- Witnessing the communication without emotional attachment allows a leader to RESPOND effectively instead of REACT emotionally. If you find yourself emotionally triggered (it happens to the best of us), work on the button, so you can show up with less emotional reaction and more effective response next time. When you are reactive, you are operating from some subconscious fear that cuts off your higher brain functions that allow clarity, compassion, and effective communication. As we feel safe and confident, we have more connection to our higher brain functions and can more effectively get our points across and achieve better results.
What are the three most effective strategies to diminish distractions when there is so much competing for attention?
YouTube Video: 3 Effective Strategies To Cut Through Distractions https://youtu.be/PTJS8gke2pw
- First: Attention is a habit, and we can train it.
(You’ve already trained yourself to be distracted, even if you didn’t realize it.)
Understand the subconscious motivation for distraction and make the most of your attention.
What I find is that the mind, when we get into “distraction mode,” is typically trying to protect us from something. The key to getting into “focus mode” is to get your conscious and subconscious minds to work as a team instead of battling each other. When your subconscious mind understands that “doing the things” makes you safer and creates more resources, it will be an extremely valuable asset instead of a roadblock at every turn trying to “protect you” from doing the things.
- Second: Train the habit.
Whenever you notice the habit, procrastination for example, take a few minutes and dive into it.
It only takes a few minutes at a time. Best time is right in the morning for 5 minutes. The second most important time is whenever you catch yourself consciously in the old habit. Take 5 minutes to retrain. The most important thing is consistency because you’re building a communication and relationship with your subconscious mind, which ultimately is trying to help the best way it can (similar to a distributed workforce).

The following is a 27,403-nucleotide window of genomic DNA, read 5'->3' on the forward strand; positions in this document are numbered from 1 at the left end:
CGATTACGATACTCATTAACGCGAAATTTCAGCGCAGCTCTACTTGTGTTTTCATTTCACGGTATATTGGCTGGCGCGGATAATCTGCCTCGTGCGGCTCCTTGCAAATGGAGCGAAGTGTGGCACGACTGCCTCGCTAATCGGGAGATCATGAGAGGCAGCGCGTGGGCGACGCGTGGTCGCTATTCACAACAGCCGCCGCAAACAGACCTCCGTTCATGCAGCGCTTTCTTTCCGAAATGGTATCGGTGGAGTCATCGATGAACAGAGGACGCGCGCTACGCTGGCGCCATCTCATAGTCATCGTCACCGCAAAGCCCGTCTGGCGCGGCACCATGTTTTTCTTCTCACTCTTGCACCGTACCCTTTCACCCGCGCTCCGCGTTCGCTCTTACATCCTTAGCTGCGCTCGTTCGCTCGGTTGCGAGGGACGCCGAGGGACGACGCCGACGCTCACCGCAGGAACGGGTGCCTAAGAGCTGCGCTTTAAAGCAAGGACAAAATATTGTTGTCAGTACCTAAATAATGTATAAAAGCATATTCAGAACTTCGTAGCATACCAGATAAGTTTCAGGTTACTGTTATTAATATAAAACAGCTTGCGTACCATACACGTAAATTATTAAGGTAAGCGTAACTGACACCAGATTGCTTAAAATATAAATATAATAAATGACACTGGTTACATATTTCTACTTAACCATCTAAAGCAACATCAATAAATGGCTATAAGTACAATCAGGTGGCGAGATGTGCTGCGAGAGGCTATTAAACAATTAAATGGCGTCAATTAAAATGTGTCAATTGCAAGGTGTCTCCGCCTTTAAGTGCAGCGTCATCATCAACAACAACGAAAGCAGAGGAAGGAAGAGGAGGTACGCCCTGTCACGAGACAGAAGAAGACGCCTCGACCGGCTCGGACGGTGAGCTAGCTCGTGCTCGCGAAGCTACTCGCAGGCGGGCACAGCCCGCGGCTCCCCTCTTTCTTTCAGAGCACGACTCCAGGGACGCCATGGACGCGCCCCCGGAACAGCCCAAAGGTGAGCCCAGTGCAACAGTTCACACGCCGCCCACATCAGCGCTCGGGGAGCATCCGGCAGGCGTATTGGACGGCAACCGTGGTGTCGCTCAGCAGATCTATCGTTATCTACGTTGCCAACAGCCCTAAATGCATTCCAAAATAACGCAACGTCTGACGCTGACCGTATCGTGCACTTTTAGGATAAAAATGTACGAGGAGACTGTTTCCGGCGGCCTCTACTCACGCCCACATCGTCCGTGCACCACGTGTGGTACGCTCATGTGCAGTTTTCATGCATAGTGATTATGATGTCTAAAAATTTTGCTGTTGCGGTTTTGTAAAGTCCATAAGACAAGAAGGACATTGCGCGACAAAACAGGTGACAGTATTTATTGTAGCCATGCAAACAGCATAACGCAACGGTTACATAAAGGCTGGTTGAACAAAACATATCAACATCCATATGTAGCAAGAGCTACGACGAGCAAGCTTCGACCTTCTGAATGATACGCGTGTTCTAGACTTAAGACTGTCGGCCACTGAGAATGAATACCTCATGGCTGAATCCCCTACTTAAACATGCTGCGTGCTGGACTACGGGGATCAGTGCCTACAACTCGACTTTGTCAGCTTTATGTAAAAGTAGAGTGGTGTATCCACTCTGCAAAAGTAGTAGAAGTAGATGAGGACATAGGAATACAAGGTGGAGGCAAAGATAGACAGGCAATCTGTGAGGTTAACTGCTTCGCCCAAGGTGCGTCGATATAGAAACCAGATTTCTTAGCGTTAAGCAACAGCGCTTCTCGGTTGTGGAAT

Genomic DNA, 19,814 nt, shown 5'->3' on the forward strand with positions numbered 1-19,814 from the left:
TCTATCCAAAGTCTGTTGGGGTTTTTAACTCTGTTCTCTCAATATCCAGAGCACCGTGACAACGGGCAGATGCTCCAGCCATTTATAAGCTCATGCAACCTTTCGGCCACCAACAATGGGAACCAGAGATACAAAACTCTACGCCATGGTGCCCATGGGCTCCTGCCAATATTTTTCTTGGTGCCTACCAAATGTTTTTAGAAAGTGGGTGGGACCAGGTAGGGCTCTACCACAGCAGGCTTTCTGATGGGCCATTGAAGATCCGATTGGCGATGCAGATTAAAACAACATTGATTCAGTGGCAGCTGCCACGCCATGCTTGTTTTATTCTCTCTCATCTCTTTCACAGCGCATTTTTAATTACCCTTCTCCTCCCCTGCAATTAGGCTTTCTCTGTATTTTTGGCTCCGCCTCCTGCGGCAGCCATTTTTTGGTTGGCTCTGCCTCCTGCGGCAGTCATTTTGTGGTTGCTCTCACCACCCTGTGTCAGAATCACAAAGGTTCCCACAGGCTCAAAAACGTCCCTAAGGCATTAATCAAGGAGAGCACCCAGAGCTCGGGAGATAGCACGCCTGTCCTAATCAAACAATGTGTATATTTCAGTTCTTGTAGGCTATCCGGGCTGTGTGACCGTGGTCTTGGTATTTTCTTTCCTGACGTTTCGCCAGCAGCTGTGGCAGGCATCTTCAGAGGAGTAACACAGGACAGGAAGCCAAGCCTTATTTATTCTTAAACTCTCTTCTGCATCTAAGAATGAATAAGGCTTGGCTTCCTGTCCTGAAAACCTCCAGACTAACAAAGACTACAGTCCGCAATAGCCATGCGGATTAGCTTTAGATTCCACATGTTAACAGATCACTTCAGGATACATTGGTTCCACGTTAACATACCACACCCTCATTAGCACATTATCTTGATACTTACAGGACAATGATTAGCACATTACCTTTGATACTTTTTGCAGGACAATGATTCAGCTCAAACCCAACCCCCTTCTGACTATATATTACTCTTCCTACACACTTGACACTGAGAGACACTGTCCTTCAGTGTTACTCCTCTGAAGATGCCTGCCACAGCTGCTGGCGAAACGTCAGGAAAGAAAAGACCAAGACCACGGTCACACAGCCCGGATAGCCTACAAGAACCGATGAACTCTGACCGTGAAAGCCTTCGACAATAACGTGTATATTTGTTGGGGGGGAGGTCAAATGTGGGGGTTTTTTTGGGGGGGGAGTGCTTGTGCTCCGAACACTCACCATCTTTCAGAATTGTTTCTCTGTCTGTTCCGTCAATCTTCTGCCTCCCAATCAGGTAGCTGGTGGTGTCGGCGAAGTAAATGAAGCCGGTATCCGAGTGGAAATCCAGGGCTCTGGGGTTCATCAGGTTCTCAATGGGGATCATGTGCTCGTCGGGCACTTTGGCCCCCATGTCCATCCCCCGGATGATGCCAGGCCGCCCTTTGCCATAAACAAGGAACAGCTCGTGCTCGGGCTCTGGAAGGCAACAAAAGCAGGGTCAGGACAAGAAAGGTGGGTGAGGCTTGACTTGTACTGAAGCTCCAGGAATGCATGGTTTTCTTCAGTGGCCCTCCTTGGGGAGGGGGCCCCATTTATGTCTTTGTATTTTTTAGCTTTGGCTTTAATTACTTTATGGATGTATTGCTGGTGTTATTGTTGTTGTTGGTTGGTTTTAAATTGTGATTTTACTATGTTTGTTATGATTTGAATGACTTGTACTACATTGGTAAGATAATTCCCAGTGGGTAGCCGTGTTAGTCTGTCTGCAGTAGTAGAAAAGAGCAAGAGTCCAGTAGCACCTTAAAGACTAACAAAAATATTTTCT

- Third: Reclaim your mental and emotional resources.
We spend quite a bit of our mental and emotional resources compartmentalizing old stuff that we did not have the tools or safety to process. (Which goes into your overstuffed emotional closet.)
That leads to things like overwhelm, stress, and burnout.
As you process and release the things you have been keeping in your emotional closet, you reclaim those resources and attention to do more with the present tasks, instead of protecting yourself subconsciously from threats that are long passed.
- Bonus Tip: Journaling for even a few minutes can help tremendously.
The mind is incredibly powerful and just the act of creating a mental construct in our own mind can give us relief, safety, support, acceptance or love that we have been looking for outside of us. We can cut out the middleman and give ourselves what we thought was missing.
Some journal prompts to use:
- What am I afraid of if I do the things I’m avoiding?
- What am I actually reacting to? What is the root?
- What emotion am I ready release right now for five minutes?
- How can I rewrite the story in my own mind to give myself whatever was missing?
- For example, become a better internal mother or father to yourself to help that inner child feel safe.
- What can I do for myself to feel safe, loved, and accepted moving forward?
What is one skill you would advise every leader to invest in to become a better communicator?